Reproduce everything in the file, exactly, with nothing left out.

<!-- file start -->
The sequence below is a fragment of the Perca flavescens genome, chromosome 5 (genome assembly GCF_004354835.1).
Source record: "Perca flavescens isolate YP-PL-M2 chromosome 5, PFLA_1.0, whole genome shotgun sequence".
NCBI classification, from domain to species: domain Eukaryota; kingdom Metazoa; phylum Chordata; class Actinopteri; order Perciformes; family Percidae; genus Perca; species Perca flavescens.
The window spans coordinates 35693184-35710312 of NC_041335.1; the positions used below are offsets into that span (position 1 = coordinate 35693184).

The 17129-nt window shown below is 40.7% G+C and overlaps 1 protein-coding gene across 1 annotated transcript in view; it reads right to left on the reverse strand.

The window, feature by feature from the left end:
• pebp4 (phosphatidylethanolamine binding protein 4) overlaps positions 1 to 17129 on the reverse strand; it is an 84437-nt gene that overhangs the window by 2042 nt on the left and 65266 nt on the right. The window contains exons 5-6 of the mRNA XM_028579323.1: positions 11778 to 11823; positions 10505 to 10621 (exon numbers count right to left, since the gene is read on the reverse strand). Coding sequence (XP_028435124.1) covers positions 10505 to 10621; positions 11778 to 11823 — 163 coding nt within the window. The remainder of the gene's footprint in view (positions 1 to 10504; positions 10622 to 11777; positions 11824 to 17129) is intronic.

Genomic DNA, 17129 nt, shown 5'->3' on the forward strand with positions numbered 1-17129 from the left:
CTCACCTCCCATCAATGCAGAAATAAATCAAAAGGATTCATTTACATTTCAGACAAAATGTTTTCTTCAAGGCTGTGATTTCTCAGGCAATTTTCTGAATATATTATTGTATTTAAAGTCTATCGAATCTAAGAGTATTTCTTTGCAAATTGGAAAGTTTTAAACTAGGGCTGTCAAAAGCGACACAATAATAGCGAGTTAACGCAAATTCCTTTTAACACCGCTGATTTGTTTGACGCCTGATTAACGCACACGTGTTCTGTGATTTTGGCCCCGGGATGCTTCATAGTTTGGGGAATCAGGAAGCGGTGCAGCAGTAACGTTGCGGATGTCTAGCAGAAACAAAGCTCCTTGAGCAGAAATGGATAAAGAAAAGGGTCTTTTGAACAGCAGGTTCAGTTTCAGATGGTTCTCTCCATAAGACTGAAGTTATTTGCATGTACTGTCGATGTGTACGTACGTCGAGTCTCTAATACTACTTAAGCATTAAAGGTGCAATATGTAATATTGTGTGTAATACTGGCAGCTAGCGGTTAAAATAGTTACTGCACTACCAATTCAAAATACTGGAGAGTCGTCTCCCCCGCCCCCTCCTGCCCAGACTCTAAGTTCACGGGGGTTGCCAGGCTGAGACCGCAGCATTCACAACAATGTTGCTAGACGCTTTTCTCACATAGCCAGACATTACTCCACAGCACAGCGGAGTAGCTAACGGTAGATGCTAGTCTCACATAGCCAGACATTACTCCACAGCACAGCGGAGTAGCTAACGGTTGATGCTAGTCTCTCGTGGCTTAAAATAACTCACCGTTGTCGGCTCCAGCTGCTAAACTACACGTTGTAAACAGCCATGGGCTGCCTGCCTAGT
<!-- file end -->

The sequence below is a fragment of the Perca flavescens genome, chromosome 5 (genome assembly GCF_004354835.1).
Source record: "Perca flavescens isolate YP-PL-M2 chromosome 5, PFLA_1.0, whole genome shotgun sequence".
NCBI classification, from domain to species: domain Eukaryota; kingdom Metazoa; phylum Chordata; class Actinopteri; order Perciformes; family Percidae; genus Perca; species Perca flavescens.
The window spans coordinates 35693184-35710312 of NC_041335.1; the positions used below are offsets into that span (position 1 = coordinate 35693184).

The 17129-nt window shown below is 40.7% G+C and overlaps 1 protein-coding gene across 1 annotated transcript in view; it reads right to left on the reverse strand.

The window, feature by feature from the left end:
• pebp4 (phosphatidylethanolamine binding protein 4) overlaps positions 1 to 17129 on the reverse strand; it is an 84437-nt gene that overhangs the window by 2042 nt on the left and 65266 nt on the right. The window contains exons 5-6 of the mRNA XM_028579323.1: positions 11778 to 11823; positions 10505 to 10621 (exon numbers count right to left, since the gene is read on the reverse strand). Coding sequence (XP_028435124.1) covers positions 10505 to 10621; positions 11778 to 11823 — 163 coding nt within the window. The remainder of the gene's footprint in view (positions 1 to 10504; positions 10622 to 11777; positions 11824 to 17129) is intronic.

Genomic DNA, 17129 nt, shown 5'->3' on the forward strand with positions numbered 1-17129 from the left:
CTCACCTCCCATCAATGCAGAAATAAATCAAAAGGATTCATTTACATTTCAGACAAAATGTTTTCTTCAAGGCTGTGATTTCTCAGGCAATTTTCTGAATATATTATTGTATTTAAAGTCTATCGAATCTAAGAGTATTTCTTTGCAAATTGGAAAGTTTTAAACTAGGGCTGTCAAAAGCGACACAATAATAGCGAGTTAACGCAAATTCCTTTTAACACCGCTGATTTGTTTGACGCCTGATTAACGCACACGTGTTCTGTGATTTTGGCCCCGGGATGCTTCATAGTTTGGGGAATCAGGAAGCGGTGCAGCAGTAACGTTGCGGATGTCTAGCAGAAACAAAGCTCCTTGAGCAGAAATGGATAAAGAAAAGGGTCTTTTGAACAGCAGGTTCAGTTTCAGATGGTTCTCTCCATAAGACTGAAGTTATTTGCATGTACTGTCGATGTGTACGTACGTCGAGTCTCTAATACTACTTAAGCATTAAAGGTGCAATATGTAATATTGTGTGTAATACTGGCAGCTAGCGGTTAAAATAGTTACTGCACTACCAATTCAAAATACTGGAGAGTCGTCTCCCCCGCCCCCTCCTGCCCAGACTCTAAGTTCACGGGGGTTGCCAGGCTGAGACCGCAGCATTCACAACAATGTTGCTAGACGCTTTTCTCACATAGCCAGACATTACTCCACAGCACAGCGGAGTAGCTAACGGTAGATGCTAGTCTCACATAGCCAGACATTACTCCACAGCACAGCGGAGTAGCTAACGGTTGATGCTAGTCTCTCGTGGCTTAAAATAACTCACCGTTGTCGGCTCCAGCTGCTAAACTACACGTTGTAAACAGCCATGGGCTGCCTGCCTAGT